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A GROWTH AGENDA: Four Goals for a Manufacturing Resurgence in America

A GROWTH Agenda: Four Goals for a Manufacturing Resurgence in America

This strategy is a blueprint for competitiveness that will unleash the economy and manufacturing’s outsized multiplier effect. Importantly, manufacturers’ aspirations—the four goals laid out in the pages that follow—are ones that all Americans who want to maintain our country’s economic advantage can rally around.

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Washington, D.C., -  National Association of Manufacturers (NAM) President and CEO Jay Timmons issued this statement regarding President Obama’s remarks on energy in Cushing, Okla.:

“If President Obama is serious about an ‘all of the above’ energy policy, it should include all available domestic sources of energy as well as resources from our North American allies. This means expanded exploration of the Outer Continental Shelf, additional development of shale, nuclear, clean coal and the approval of the Keystone XL pipeline.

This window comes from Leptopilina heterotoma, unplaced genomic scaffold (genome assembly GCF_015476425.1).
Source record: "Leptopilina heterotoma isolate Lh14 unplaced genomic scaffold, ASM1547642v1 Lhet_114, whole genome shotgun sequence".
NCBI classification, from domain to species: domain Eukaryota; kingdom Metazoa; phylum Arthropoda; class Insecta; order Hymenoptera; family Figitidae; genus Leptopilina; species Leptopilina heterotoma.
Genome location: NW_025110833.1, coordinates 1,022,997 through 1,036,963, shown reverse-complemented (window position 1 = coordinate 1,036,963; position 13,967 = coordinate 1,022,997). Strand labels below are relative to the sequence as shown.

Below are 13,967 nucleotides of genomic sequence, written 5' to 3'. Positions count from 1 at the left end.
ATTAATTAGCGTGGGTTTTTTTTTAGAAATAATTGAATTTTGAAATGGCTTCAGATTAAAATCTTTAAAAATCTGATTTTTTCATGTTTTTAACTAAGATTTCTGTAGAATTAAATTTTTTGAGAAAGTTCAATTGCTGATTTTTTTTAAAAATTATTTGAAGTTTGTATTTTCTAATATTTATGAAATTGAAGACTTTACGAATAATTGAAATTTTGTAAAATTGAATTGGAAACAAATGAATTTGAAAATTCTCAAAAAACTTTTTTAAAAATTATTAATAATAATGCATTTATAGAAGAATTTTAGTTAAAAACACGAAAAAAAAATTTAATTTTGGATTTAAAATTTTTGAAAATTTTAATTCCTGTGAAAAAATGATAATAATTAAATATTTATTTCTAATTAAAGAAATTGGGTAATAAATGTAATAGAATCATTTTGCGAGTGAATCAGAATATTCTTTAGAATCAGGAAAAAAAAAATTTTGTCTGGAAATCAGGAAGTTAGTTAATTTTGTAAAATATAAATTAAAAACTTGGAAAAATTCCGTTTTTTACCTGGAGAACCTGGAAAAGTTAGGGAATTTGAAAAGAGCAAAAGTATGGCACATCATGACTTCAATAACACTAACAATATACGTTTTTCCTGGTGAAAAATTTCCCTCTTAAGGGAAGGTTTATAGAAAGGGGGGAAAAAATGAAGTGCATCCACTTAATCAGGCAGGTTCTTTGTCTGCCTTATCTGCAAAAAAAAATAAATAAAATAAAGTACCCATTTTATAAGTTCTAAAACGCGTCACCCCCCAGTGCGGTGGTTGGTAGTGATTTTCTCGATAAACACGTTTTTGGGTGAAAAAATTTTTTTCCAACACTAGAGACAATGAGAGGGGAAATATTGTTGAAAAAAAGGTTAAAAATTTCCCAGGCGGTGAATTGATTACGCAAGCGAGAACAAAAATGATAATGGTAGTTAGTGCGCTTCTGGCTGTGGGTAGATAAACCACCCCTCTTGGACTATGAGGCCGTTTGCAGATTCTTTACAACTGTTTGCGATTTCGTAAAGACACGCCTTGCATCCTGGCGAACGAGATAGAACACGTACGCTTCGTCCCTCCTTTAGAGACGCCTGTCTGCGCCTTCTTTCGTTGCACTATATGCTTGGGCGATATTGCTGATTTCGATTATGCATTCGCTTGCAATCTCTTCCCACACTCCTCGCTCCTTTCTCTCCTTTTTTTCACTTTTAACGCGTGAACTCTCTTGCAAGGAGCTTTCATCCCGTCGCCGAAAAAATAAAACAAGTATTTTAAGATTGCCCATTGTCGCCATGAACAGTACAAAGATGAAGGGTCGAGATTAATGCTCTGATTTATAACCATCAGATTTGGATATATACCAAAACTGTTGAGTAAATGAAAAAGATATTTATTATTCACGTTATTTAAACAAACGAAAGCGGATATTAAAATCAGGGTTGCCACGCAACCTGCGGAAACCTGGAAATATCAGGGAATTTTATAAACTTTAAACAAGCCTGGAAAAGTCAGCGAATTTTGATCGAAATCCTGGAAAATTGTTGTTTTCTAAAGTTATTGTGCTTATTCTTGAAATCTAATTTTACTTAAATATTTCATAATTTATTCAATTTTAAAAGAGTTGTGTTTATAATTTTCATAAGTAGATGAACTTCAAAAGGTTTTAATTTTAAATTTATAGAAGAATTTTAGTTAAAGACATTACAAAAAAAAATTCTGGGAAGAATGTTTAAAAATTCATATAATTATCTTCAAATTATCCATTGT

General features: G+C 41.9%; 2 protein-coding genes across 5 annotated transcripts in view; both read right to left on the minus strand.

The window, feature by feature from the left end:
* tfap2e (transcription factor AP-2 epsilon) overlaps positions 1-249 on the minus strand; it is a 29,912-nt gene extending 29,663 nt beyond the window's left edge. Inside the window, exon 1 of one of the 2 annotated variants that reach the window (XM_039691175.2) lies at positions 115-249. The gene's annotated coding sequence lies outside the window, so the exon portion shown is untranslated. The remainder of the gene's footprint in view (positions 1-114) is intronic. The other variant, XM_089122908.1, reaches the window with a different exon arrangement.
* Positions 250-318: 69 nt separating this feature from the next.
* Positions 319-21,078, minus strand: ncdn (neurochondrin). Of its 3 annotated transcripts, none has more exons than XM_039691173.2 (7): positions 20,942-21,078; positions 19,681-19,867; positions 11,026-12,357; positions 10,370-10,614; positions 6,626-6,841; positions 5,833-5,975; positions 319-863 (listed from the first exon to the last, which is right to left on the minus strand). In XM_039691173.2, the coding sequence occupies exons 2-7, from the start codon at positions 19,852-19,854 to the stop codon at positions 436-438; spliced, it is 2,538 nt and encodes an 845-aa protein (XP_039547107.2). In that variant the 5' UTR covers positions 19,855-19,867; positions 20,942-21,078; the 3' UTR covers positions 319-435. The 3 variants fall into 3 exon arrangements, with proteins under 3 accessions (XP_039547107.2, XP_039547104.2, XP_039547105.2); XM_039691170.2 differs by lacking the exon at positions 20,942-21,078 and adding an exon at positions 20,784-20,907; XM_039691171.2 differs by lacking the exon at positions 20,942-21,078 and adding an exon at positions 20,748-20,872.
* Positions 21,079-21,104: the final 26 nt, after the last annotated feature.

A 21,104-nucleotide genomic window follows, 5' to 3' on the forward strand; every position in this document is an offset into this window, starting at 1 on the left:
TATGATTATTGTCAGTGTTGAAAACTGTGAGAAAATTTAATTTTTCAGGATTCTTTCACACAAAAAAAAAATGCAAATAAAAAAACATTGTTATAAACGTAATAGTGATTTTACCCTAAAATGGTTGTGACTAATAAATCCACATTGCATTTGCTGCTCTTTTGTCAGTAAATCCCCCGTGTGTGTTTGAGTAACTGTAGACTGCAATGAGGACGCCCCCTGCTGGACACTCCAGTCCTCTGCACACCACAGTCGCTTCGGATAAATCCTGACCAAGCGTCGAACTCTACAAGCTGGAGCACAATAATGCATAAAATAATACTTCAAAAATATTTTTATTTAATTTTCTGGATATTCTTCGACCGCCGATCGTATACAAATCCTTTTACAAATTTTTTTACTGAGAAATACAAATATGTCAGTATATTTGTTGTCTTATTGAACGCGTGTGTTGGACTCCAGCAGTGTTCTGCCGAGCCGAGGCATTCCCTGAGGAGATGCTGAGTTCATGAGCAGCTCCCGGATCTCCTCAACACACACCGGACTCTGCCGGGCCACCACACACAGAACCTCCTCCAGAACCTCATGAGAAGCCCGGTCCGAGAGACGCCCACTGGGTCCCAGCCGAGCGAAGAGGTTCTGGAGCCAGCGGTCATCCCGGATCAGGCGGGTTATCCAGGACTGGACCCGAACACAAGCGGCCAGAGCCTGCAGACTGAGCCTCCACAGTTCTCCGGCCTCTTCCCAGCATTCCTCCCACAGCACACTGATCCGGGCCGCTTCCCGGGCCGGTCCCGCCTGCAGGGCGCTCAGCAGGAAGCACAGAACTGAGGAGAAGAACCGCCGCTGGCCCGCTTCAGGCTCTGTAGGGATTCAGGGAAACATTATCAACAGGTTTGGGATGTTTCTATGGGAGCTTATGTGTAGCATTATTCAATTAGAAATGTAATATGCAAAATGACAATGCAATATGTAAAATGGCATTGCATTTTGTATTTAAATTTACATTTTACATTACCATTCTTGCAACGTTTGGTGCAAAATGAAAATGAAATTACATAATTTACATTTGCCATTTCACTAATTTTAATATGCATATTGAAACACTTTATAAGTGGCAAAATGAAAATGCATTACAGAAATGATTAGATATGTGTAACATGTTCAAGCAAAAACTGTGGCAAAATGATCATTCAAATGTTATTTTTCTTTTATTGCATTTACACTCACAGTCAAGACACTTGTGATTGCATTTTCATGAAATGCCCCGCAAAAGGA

President Obama and his Administration time and time again have offered various proposals they claim will enhance our energy security, but they continue to miss the mark. The President missed a tremendous opportunity to increase our energy security when he killed the entire Keystone XL pipeline earlier this year. Now he is supporting only a small portion of the pipeline, which does not allow the United States access to Canadian crude. It is positive news that the Administration will expedite permits for this section of the pipeline. However, the real need, which is in the country’s national interest, is for swift approval of the full Keystone XL pipeline, providing us access to an affordable and reliable source of energy while creating thousands of jobs immediately.

Rising energy and gas prices are hurting consumers and businesses and threaten to derail our economic recovery at a critical time. Higher gas prices will dampen new investment and job growth and increase transportation costs for manufacturers, who use one-third of all energy consumed in the United States. It’s time for Washington to get serious about a real ‘all of the above’ energy policy to enable manufacturers to lead, innovate and create jobs.”

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